The Death Patrol

Created by Jack Cole

FIRST APPEARANCE: Military Comics #1 (Aug. 1941)

APPEARANCES: Military Comics #1–12, 20–52

A stunning panel by Dave Berg that presages his future MAD magazine greatness. From Military #6 (1942).
A Jack Cole splash page from Military #28 (1944).

The creation of Death Patrol is documented with contradiction. Anyone reading Military Comics #1 will notice the similarities between this feature and the lead, “Blackhawk.” Both strips were populated by multinational bands of aviators, but they differed greatly in tone. It’s impossible to say whether Jack Cole was aware of Blackhawk when he created the Death Patrol. If he did, it might have been at the direction of Will Eisner, who edited Military’s content. The author of Will Eisner’s biography, A Spirited Life, twice credited “Death Patrol” to Eisner’s studio, and the writing to Bob Powell. But this is rather discredited by the additional, erroneous statement that the feature “later became Blackhawk”; they were published simultaneously. Editor Gill Fox confirmed that Jack Cole created the feature, but had to abandon it soon thereafter. Fox added, “They started out killing a character in every ‘Death Patrol’ story, but Arnold got annoyed and decided to cut that out. I don’t think he liked that strip. I followed Cole and Dave Berg on that strip and wrote it, too. And what a pair of artists to keep up with! That’s pressure.” Freelancer Dave Berg took over for Military #4-12.

The Death Patrol were a band of aviators—contemporaries of the Blackhawks. Led by Del Van Dyne, the group was rounded out by convicts: Butch, Hank, Peewee, Slick Ward and Gramps. When Van Dyne was fired from his airline pilot’s job, he decided to head for England to join their Royal Air Force. Just then, a gang of five prison escapees hijacked his plane. Van Dyne convinced them to join the war effort and atone for their crimes. In British airspace, Van Dyne made a show of taking down Nazi planes, which was noticed by the Colonel. The Colonel sent Del and the others on an impossible mission to prove themselves, but they actually succeeded—despite losing Peewee. They were awarded their own special uniforms and dubbed themselves the “Death Patrol.” (Military #1)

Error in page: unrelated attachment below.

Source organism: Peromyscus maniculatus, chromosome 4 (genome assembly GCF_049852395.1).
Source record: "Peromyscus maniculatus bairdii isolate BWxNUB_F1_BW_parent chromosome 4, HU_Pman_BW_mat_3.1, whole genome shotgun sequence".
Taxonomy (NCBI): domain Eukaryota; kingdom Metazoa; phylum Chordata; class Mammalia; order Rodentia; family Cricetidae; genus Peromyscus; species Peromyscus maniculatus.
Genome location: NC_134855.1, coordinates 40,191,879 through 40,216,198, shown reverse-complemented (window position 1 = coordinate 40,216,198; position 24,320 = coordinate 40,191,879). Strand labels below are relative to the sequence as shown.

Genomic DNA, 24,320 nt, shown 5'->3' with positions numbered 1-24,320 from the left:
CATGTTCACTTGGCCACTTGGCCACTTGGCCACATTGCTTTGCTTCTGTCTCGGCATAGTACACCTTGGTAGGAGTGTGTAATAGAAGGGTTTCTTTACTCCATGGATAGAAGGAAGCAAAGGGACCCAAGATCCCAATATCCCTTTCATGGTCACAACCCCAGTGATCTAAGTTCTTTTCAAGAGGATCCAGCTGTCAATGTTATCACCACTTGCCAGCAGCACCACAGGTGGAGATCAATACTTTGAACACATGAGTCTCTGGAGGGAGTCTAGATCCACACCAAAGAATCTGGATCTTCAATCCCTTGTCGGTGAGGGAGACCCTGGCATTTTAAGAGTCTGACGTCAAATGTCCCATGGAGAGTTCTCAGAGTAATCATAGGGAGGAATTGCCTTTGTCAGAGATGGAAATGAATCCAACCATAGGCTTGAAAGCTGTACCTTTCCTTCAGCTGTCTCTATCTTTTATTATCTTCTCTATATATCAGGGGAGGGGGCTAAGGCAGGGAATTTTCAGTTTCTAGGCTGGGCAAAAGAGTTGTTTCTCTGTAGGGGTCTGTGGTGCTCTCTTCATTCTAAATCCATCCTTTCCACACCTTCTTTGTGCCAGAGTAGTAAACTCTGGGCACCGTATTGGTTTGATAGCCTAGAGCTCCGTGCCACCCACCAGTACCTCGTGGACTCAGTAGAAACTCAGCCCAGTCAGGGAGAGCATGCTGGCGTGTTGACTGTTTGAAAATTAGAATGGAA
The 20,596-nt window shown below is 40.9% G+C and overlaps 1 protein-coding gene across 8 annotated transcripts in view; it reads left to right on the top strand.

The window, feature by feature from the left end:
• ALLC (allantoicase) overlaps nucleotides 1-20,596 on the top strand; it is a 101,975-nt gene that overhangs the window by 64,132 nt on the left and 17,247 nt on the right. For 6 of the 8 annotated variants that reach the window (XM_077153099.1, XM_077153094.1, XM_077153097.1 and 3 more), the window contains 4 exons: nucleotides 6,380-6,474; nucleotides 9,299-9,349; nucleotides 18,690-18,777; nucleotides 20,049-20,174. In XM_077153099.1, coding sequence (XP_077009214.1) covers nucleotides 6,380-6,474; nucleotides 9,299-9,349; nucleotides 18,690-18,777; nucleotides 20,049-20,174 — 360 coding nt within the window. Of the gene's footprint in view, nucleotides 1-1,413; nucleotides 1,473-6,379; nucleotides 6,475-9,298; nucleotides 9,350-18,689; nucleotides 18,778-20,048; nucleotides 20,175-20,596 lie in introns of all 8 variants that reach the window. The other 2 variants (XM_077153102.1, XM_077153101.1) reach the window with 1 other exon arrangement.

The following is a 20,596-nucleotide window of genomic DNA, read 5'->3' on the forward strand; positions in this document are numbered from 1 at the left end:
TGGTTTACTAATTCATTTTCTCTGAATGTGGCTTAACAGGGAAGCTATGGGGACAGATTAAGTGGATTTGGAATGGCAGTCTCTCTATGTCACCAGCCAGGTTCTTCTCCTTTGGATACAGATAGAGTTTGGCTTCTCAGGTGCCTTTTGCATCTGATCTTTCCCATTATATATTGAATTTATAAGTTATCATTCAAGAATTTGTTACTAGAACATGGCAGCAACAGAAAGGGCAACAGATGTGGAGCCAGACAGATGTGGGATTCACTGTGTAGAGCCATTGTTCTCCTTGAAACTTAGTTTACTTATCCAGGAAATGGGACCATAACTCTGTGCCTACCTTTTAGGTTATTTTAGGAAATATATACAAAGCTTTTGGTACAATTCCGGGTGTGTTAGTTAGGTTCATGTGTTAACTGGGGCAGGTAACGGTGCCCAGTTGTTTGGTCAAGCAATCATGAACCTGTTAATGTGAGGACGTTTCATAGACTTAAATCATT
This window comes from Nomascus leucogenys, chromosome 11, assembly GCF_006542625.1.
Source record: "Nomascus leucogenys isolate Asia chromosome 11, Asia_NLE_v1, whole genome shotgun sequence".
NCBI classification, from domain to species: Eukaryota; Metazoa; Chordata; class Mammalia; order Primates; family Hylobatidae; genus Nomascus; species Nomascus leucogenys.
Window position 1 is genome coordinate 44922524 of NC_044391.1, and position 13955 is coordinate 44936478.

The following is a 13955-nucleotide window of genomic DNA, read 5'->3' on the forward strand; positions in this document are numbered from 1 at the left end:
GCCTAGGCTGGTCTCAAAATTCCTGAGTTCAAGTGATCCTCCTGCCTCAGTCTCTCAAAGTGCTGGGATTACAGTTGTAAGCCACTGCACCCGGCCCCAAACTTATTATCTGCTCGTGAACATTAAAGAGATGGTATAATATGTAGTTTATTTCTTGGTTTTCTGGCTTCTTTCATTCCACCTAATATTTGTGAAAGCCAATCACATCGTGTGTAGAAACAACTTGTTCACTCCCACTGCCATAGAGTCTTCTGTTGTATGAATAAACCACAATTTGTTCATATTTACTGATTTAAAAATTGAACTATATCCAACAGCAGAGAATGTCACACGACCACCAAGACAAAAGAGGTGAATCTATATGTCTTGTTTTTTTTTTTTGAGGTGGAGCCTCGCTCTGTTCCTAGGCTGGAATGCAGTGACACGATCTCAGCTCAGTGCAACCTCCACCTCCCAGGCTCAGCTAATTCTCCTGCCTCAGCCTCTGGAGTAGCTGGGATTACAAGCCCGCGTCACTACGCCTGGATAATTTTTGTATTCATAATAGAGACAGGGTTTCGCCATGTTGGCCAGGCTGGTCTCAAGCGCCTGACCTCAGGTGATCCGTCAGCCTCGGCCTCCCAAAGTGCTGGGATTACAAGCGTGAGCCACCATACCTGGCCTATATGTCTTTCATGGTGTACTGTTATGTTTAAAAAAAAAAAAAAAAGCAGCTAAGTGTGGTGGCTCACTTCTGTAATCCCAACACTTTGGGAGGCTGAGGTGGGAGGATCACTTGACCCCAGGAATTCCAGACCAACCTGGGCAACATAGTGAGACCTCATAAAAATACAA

[ Read the full profile in the Quality Companion ]

Taking from the Top

“Hey kids! They’re back again!” declared the title of Military #20. Del explained their absence since #12: their adventures had been too top secret to be told in the wake of Pearl Harbor. So why resurrect the “Death Patrol”? (Only “Lady Luck” shares that distinction.) Most likely the feature ended when Dave Berg stopped freelancing for Will Eisner, or Busy Arnold finally killed it. Perhaps Arnold later recognized the benefit of having a Blackhawk clone in his line-up (as he’d done with “Midnight,” after “The Spirit”)? When “Death Patrol” was revived, Eisner was in the Army and the strip was produced in-house by Quality’s editor Gill Fox. That wasn’t the only change—there would be no more death for the Death Patrol.

The membership settled into a more regular cast, like the Blackhawks. The first new installment featured Del, Boris, Gramps and Hotintot, joined by a telepath/telekinetic, the Yogi from India. Their striped uniforms were temporarily gone, too. (#20-21)

[ Q. C. ]


There was also a one-time feature titled "Death Patrol" that ran in G.I. Combat #11 (Nov. 1953) and featured "true life" war stories.


Operative Appearances in Military Comics
Del Van Dyne, pilot, from America #1–12, 20–45
Butch, safe cracker, from America #1-4
Hank, cattle rustler #1–9, 12, 22–52
Peewee, from America #1
Slick Ward, from America #1–3
Gramps, from America #1–6, 12, 20–52
Stoney Rock, from America #2
Zazzy, from America #3–5
Chief Chuck-a-Lug, from America #4–12
King Hotintot, from north Africa #5–10, 12–52
Boris the Borsht Eater, from Russia #6–12, 20–52
Jackie aka Frere Jacques aka the Patchwork Kid, of France #7–12, 23–52
"Mademoiselle" from Armentieres, of France #8–12
Goucho, of South America #9–12
Prince Totinhot, from north Africa #10-12
Yogi from India #20–52

See also: Toonpedia: Death Patrol